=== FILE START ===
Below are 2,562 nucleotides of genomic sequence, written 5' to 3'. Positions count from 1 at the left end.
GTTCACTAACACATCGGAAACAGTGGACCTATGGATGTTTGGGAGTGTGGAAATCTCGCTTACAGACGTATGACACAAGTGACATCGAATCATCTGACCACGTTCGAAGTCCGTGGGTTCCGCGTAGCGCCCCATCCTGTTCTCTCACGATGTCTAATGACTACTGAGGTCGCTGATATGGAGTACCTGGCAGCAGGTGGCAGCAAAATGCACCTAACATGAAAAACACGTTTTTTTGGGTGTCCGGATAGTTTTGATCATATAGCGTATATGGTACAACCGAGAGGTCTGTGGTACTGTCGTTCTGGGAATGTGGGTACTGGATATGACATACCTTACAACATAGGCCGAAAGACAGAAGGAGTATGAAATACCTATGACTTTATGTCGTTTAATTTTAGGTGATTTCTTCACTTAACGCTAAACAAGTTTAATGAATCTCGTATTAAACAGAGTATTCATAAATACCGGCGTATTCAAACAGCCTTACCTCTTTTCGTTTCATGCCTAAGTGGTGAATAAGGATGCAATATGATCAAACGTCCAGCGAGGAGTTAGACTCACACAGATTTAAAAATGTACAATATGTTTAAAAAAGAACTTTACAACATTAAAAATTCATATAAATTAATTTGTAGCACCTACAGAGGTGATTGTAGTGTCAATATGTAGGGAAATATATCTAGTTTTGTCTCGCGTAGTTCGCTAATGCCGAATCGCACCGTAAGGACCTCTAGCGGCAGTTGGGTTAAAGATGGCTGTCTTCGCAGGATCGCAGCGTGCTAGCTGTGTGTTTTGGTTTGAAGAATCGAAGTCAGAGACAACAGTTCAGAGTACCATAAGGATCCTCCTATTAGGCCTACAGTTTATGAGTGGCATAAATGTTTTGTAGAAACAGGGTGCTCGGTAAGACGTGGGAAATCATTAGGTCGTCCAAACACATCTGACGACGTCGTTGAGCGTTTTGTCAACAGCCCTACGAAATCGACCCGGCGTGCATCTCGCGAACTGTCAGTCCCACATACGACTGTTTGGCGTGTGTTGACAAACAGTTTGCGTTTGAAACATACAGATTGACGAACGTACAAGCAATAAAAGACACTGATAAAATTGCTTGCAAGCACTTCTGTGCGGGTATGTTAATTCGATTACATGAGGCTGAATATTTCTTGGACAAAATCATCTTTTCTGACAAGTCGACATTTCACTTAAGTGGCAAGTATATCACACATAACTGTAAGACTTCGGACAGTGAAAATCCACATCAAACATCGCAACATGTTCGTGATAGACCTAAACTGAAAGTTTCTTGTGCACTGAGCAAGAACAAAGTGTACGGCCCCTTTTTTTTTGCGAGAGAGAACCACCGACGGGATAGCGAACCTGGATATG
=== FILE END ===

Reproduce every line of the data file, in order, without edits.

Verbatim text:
Below are 2,562 nucleotides of genomic sequence, written 5' to 3'. Positions count from 1 at the left end.
GTTCACTAACACATCGGAAACAGTGGACCTATGGATGTTTGGGAGTGTGGAAATCTCGCTTACAGACGTATGACACAAGTGACATCGAATCATCTGACCACGTTCGAAGTCCGTGGGTTCCGCGTAGCGCCCCATCCTGTTCTCTCACGATGTCTAATGACTACTGAGGTCGCTGATATGGAGTACCTGGCAGCAGGTGGCAGCAAAATGCACCTAACATGAAAAACACGTTTTTTTGGGTGTCCGGATAGTTTTGATCATATAGCGTATATGGTACAACCGAGAGGTCTGTGGTACTGTCGTTCTGGGAATGTGGGTACTGGATATGACATACCTTACAACATAGGCCGAAAGACAGAAGGAGTATGAAATACCTATGACTTTATGTCGTTTAATTTTAGGTGATTTCTTCACTTAACGCTAAACAAGTTTAATGAATCTCGTATTAAACAGAGTATTCATAAATACCGGCGTATTCAAACAGCCTTACCTCTTTTCGTTTCATGCCTAAGTGGTGAATAAGGATGCAATATGATCAAACGTCCAGCGAGGAGTTAGACTCACACAGATTTAAAAATGTACAATATGTTTAAAAAAGAACTTTACAACATTAAAAATTCATATAAATTAATTTGTAGCACCTACAGAGGTGATTGTAGTGTCAATATGTAGGGAAATATATCTAGTTTTGTCTCGCGTAGTTCGCTAATGCCGAATCGCACCGTAAGGACCTCTAGCGGCAGTTGGGTTAAAGATGGCTGTCTTCGCAGGATCGCAGCGTGCTAGCTGTGTGTTTTGGTTTGAAGAATCGAAGTCAGAGACAACAGTTCAGAGTACCATAAGGATCCTCCTATTAGGCCTACAGTTTATGAGTGGCATAAATGTTTTGTAGAAACAGGGTGCTCGGTAAGACGTGGGAAATCATTAGGTCGTCCAAACACATCTGACGACGTCGTTGAGCGTTTTGTCAACAGCCCTACGAAATCGACCCGGCGTGCATCTCGCGAACTGTCAGTCCCACATACGACTGTTTGGCGTGTGTTGACAAACAGTTTGCGTTTGAAACATACAGATTGACGAACGTACAAGCAATAAAAGACACTGATAAAATTGCTTGCAAGCACTTCTGTGCGGGTATGTTAATTCGATTACATGAGGCTGAATATTTCTTGGACAAAATCATCTTTTCTGACAAGTCGACATTTCACTTAAGTGGCAAGTATATCACACATAACTGTAAGACTTCGGACAGTGAAAATCCACATCAAACATCGCAACATGTTCGTGATAGACCTAAACTGAAAGTTTCTTGTGCACTGAGCAAGAACAAAGTGTACGGCCCCTTTTTTTTTGCGAGAGAGAACCACCGACGGGATAGCGAACCTGGATATG